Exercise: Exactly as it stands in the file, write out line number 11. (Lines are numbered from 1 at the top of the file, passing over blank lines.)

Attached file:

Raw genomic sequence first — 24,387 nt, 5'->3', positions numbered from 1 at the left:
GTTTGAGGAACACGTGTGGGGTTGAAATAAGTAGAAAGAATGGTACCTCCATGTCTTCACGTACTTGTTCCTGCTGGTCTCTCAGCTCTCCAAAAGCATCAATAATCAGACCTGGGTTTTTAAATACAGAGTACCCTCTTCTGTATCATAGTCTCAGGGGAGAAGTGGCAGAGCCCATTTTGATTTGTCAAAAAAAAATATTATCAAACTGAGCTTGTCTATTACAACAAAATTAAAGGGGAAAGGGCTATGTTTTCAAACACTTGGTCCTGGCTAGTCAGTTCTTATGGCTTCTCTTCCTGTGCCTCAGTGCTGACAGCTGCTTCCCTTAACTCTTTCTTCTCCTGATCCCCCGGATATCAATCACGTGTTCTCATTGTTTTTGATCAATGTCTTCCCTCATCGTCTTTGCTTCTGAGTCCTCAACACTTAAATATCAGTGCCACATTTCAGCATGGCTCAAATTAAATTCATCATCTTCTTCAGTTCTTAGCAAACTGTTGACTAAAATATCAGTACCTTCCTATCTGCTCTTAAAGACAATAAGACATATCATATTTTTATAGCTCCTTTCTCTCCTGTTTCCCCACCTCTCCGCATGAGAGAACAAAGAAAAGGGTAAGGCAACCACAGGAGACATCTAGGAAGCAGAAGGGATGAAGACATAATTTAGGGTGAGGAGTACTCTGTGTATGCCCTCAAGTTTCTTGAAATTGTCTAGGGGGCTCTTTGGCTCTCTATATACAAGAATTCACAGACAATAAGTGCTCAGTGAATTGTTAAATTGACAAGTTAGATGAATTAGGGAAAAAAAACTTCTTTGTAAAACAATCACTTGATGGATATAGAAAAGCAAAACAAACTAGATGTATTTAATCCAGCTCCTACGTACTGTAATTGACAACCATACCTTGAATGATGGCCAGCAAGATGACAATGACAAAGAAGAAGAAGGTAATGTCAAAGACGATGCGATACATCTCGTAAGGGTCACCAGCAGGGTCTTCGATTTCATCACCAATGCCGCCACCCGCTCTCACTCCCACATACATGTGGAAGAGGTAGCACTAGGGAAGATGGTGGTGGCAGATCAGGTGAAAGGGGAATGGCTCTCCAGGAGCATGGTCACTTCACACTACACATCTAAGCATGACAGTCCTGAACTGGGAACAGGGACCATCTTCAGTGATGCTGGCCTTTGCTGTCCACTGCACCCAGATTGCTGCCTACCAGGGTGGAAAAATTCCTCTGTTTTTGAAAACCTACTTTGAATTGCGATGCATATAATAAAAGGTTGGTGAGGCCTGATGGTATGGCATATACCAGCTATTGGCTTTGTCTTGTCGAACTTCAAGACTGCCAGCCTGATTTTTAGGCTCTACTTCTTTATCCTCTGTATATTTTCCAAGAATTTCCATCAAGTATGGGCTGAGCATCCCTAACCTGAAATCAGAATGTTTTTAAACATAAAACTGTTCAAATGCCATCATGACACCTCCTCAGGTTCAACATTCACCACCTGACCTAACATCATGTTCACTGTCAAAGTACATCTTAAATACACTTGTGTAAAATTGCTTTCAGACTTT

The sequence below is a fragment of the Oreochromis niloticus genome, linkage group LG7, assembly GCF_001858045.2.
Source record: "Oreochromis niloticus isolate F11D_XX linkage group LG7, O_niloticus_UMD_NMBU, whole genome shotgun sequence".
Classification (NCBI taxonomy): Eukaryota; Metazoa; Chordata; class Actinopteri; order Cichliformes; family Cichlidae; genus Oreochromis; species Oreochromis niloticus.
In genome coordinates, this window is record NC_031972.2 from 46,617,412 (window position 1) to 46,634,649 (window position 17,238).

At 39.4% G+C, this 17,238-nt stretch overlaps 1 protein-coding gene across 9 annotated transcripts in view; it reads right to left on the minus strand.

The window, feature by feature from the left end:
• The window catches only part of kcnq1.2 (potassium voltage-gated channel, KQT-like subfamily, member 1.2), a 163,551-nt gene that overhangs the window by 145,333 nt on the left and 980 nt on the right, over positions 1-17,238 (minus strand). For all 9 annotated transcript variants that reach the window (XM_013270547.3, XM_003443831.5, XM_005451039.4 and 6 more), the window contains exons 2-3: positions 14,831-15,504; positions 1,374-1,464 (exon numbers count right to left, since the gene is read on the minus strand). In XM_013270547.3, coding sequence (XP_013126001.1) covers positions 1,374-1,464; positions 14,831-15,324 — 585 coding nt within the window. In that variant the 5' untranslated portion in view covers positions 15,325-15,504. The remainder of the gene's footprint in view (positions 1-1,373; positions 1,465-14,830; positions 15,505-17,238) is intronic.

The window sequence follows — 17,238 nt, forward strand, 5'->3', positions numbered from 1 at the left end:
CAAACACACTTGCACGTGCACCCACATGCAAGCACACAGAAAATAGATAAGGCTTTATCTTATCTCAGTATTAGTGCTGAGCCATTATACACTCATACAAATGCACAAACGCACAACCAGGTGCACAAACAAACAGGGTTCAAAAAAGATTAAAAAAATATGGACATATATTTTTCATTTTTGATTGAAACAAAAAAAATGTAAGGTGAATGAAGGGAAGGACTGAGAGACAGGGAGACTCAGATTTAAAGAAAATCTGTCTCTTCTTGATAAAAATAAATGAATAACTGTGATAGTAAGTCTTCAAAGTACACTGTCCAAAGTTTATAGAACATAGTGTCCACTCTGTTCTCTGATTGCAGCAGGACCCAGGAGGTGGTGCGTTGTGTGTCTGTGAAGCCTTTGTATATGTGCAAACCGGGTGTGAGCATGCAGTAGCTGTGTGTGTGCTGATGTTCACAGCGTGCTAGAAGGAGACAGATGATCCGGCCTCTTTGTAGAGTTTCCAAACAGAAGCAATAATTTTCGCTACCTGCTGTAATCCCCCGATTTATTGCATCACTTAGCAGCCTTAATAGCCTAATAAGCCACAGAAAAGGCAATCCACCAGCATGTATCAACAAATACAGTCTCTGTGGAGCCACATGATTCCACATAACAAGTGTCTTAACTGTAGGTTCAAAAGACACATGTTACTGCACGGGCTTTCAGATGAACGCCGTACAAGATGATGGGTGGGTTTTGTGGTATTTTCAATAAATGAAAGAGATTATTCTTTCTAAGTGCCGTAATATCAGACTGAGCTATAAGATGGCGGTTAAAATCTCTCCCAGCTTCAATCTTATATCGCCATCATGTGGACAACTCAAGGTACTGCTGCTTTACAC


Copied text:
CAAACACACTTGCACGTGCACCCACATGCAAGCACACAGAAAATAGATAAGGCTTTATCTTATCTCAGTATTAGTGCTGAGCCATTATACACTCATACAAATGCACAAACGCACAACCAGGTGCACAAACAAACAGGGTTCAAAAAAGATTAAAAAAATATGGACATATATTTTTCATTTTTGATTGAAACAAAAAAAATGTAAGGTGAATGAAGGGAAGGACTGAGAGACAGGGAGACTCAGATTTAAAGAAAATCTGTCTCTTCTTGATAAAAATAAATGAATAACTGTGATAGTAAGTCTTCAAAGTACACTGTCCAAAGTTTATAGAACATAGTGTCCACTCTGTTCTCTGATTGCAGCAGGACCCAGGAGGTGGTGCGTTGTGTGTCTGTGAAGCCTTTGTATATGTGCAAACCGGGTGTGAGCATGCAGTAGCTGTGTGTGTGCTGATGTTCACAGCGTGCTAGAAGGAGACAGATGATCCGGCCTCTTTGTAGAGTTTCCAAACAGAAGCAATAATTTTCGCTACCTGCTGTAATCCCCCGATTTATTGCATCACTTAGCAGCCTTAATAGCCTAATAAGCCACAGAAAAGGCAATCCACCAGCATGTATCAACAAATACAGTCTCTGTGGAGCCACATGATTCCACATAACAAGTGTCTTAACTGTAGGTTCAAAAGACACATGTTACTGCACGGGCTTTCAGATGAACGCCGTACAAGATGATGGGTGGGTTTTGTGGTATTTTCAATAAATGAAAGAGATTATTCTTTCTAAGTGCCGTAATATCAGACTGAGCTATAAGATGGCGGTTAAAATCTCTCCCAGCTTCAATCTTATATCGCCATCATGTGGACAACTCAAGGTACTGCTGCTTTACAC